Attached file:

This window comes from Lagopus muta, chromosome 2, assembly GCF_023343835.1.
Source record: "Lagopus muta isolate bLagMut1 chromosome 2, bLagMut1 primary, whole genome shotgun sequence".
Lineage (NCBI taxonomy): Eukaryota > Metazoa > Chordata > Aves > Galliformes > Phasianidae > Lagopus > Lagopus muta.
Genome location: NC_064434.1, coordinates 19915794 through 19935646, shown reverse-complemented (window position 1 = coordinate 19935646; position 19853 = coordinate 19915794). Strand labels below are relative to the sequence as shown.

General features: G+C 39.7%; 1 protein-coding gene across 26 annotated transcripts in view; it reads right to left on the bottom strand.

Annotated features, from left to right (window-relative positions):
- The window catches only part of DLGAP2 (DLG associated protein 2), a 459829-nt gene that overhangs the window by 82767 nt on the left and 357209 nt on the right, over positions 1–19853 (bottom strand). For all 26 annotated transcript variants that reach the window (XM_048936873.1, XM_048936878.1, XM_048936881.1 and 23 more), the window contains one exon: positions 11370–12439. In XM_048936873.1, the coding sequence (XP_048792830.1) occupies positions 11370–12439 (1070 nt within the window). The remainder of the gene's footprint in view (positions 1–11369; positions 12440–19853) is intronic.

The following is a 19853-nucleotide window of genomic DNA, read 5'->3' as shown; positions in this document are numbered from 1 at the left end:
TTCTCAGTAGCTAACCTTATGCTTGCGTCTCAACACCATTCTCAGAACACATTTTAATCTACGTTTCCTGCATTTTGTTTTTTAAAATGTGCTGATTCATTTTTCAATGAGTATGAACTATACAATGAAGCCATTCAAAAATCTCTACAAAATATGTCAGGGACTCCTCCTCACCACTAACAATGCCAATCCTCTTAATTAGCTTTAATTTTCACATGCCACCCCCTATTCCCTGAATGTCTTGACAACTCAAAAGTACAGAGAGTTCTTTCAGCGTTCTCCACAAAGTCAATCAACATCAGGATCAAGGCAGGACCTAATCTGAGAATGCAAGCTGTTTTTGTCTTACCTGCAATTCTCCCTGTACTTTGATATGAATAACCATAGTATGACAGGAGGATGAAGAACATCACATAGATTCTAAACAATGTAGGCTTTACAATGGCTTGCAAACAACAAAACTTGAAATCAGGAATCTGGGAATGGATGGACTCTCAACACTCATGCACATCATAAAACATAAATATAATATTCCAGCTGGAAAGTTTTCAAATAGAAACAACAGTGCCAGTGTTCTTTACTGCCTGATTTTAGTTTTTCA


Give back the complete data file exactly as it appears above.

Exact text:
This window comes from Lagopus muta, chromosome 2, assembly GCF_023343835.1.
Source record: "Lagopus muta isolate bLagMut1 chromosome 2, bLagMut1 primary, whole genome shotgun sequence".
Lineage (NCBI taxonomy): Eukaryota > Metazoa > Chordata > Aves > Galliformes > Phasianidae > Lagopus > Lagopus muta.
Genome location: NC_064434.1, coordinates 19915794 through 19935646, shown reverse-complemented (window position 1 = coordinate 19935646; position 19853 = coordinate 19915794). Strand labels below are relative to the sequence as shown.

General features: G+C 39.7%; 1 protein-coding gene across 26 annotated transcripts in view; it reads right to left on the bottom strand.

Annotated features, from left to right (window-relative positions):
- The window catches only part of DLGAP2 (DLG associated protein 2), a 459829-nt gene that overhangs the window by 82767 nt on the left and 357209 nt on the right, over positions 1–19853 (bottom strand). For all 26 annotated transcript variants that reach the window (XM_048936873.1, XM_048936878.1, XM_048936881.1 and 23 more), the window contains one exon: positions 11370–12439. In XM_048936873.1, the coding sequence (XP_048792830.1) occupies positions 11370–12439 (1070 nt within the window). The remainder of the gene's footprint in view (positions 1–11369; positions 12440–19853) is intronic.

The following is a 19853-nucleotide window of genomic DNA, read 5'->3' as shown; positions in this document are numbered from 1 at the left end:
TTCTCAGTAGCTAACCTTATGCTTGCGTCTCAACACCATTCTCAGAACACATTTTAATCTACGTTTCCTGCATTTTGTTTTTTAAAATGTGCTGATTCATTTTTCAATGAGTATGAACTATACAATGAAGCCATTCAAAAATCTCTACAAAATATGTCAGGGACTCCTCCTCACCACTAACAATGCCAATCCTCTTAATTAGCTTTAATTTTCACATGCCACCCCCTATTCCCTGAATGTCTTGACAACTCAAAAGTACAGAGAGTTCTTTCAGCGTTCTCCACAAAGTCAATCAACATCAGGATCAAGGCAGGACCTAATCTGAGAATGCAAGCTGTTTTTGTCTTACCTGCAATTCTCCCTGTACTTTGATATGAATAACCATAGTATGACAGGAGGATGAAGAACATCACATAGATTCTAAACAATGTAGGCTTTACAATGGCTTGCAAACAACAAAACTTGAAATCAGGAATCTGGGAATGGATGGACTCTCAACACTCATGCACATCATAAAACATAAATATAATATTCCAGCTGGAAAGTTTTCAAATAGAAACAACAGTGCCAGTGTTCTTTACTGCCTGATTTTAGTTTTTCA